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Home Events Details - PEN WOLRD VOICES OF LITERATURE
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Event 

Title:
PEN WOLRD VOICES OF LITERATURE
When:
04.29.2013 - 05.05.2013 
Category:
Book Reading

Description

PEN World Voices Festival of International Literature: NYC, April 29-May 5, 2013

Schedule of Events


Bravery in art, democracy in politics, and the sheer raw zeniths and nadirs of modern life: Join us as we kick off the 2013 PEN World Voices Festival with this exciting event. Bringing together writers from different countries, genres, and disciplines to read from their works, The Opening Night event is a perfect preview of what is to come. Hosted by Bartunde Thurston.
Monday
April 29
8:00 pm-8:00 pm

participants

 

A collaboration with Tim Etchells, this event exposes the strange magic at the heart of the reading experience. Two audience members sit side-by-side, taking cues from words both written and whispered—via an iPod and headphones—and find themselves burrowing an unlikely path through a pile of books.
Tuesday
April 30
10:00 am-12:00 pm

participants

 

SOLD OUT — Celebrated novelist, screenwriter, and memoirist, A.M. Homes turns her attention to the visual arts. Already a writer? Become a polymath. A lover of literature? Experiment now with images.
Tuesday
April 30
1:00 pm-3:00 pm

participants

 

In a rare visit to New York City, Earl Lovelace—acclaimed Caribbean writer and explorer of post-independence politics—will address how one can reclaim rebellion from forces that might co-opt it. Doesn’t get any braver than that.
Tuesday
April 30
7:00 pm-10:30 pm

participants

 

Philip Roth will be presented with the PEN Literary Service Award. Mr. Roth will reflect on his lifetime of literary endeavor and his personal involvement in promoting freedom and democracy in Eastern Europe. The PEN Gala is a unique social event where distinguished American and international writers host more than 500 guests who support PEN’s work securing the liberty of imprisoned writers of conscience worldwide, defending freedom of expression wherever it is threatened, and promoting literature and international cultural exchange.
Tuesday
April 30
7:00 pm-8:30 pm

participants

 

Shahrnush Parsipur’s writing career began in 1974 with the publication of her first novel, The Dog and the Long Winter. On this night Parsiup will discuss her work, her political exile, and her recent collaborations.
Tuesday
April 30
9:00 pm-10:00 pm

participants

 

Noted philosopher and notorious obsessor Simon Critchley will share his fascination with memory theaters. Critchley will talk about how the occult and hermetic arts of memory were revived in the Italian Renaissance, in Shakespeare, and mobilized in Hegel before turning to his own attempt to build a memory theatre in the Netherlands.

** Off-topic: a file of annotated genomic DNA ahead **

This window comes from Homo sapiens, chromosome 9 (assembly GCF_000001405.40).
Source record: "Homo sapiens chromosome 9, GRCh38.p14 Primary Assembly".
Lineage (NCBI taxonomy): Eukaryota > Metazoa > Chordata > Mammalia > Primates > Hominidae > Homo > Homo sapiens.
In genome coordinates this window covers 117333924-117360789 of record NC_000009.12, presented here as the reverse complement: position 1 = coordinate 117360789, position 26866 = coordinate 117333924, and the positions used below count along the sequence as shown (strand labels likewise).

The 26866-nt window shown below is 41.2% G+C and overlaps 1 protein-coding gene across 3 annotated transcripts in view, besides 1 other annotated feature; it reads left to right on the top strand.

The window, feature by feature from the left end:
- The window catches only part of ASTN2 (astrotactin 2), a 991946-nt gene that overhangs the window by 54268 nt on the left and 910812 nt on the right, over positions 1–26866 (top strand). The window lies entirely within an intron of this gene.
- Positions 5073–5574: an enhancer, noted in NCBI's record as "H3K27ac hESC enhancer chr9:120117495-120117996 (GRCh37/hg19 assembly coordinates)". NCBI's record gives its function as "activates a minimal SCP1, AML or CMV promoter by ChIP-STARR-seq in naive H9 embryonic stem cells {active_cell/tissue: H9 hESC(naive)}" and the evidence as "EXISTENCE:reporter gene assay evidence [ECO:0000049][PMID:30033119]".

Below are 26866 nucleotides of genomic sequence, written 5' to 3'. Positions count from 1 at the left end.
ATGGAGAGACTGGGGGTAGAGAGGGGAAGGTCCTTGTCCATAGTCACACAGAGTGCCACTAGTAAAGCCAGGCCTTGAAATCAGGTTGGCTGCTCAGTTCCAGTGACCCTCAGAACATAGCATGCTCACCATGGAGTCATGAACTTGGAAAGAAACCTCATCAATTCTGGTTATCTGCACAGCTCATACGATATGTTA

McSweeney’s contributors will read excerpts from their translations in McSweeney’s Issue 42—an ambitious experiment which took twelve stories through six phases of translation of a variety of languages, granting each translator a liberal creative license to change the story at will.
Wednesday
May 01
10:00 am-12:00 pm

participants

 

SOLD OUT - Renowned illustrator, designer, and author, Maira Kalman will invite workshop attendees over for a cup of tea. Come prepared to be in the moment with a literary legend.
Wednesday
May 01
12:00 pm-8:00 pm

participants

 

An Autoteatro experience for two, Cue China (Elsewhere, Offshore) asks the pair to face each other through a glass teleprompter, which reveals a video conversation between creator Ant Hampton and a recently injured factory worker from China.
Wednesday
May 01
1:00 pm-3:00 pm

participants

 

In a digital, post-political age, Jacobin, a young political print journal, has managed to thrive. Its founder covers the utility of intellectual journals in the 21st century, the future prospects for the form, and how “hyper-capitalist” publishing tactics have served his radical political ends.
Wednesday
May 01
6:30 pm-8:00 pm
The style, attitude, and role of book criticism differs from country to country. This panel will explore how reviewers and book reviews shape-shift across borders, even as each country’s literary culture forms its own responses to political, technological, and aesthetic changes.
PEN World Voices joins with Asia Society, A Public Space, and Monkey Business International—the acclaimed English-language anthology of newly translated Japanese writing—for a cabaret-style night of readings, conversation, and music. Hosted by Japanamerica author Roland Kelts.
Wednesday
May 01
7:00 pm-8:30 pm
Why are confessional narratives penned by female writers so often deemed “brave,” “sticky,” or “opportunistic,” when the same material addressed by male writers is called by its name: art? Join Guernica magazine to confess, grieve, or take jabs at the glaring double-standard in how personal writing is consumed, marketed, and reviewed today.
PEN World Voices Festival teams up with The Poetry Society of America to present an evening of readings and dialogue on the importance of moral courage and bravery in the creation of poetry.
Wednesday
May 01
9:00 pm-10:00 pm

participants

 

Longtime editor Lewis Lapham—who helmed Harper’s for three decades—is also a longtime smoker. He will discuss the virtues of smoking and his love of the act, despite its faults and much-maligned reputation. A psychoanalyst will join him onstage.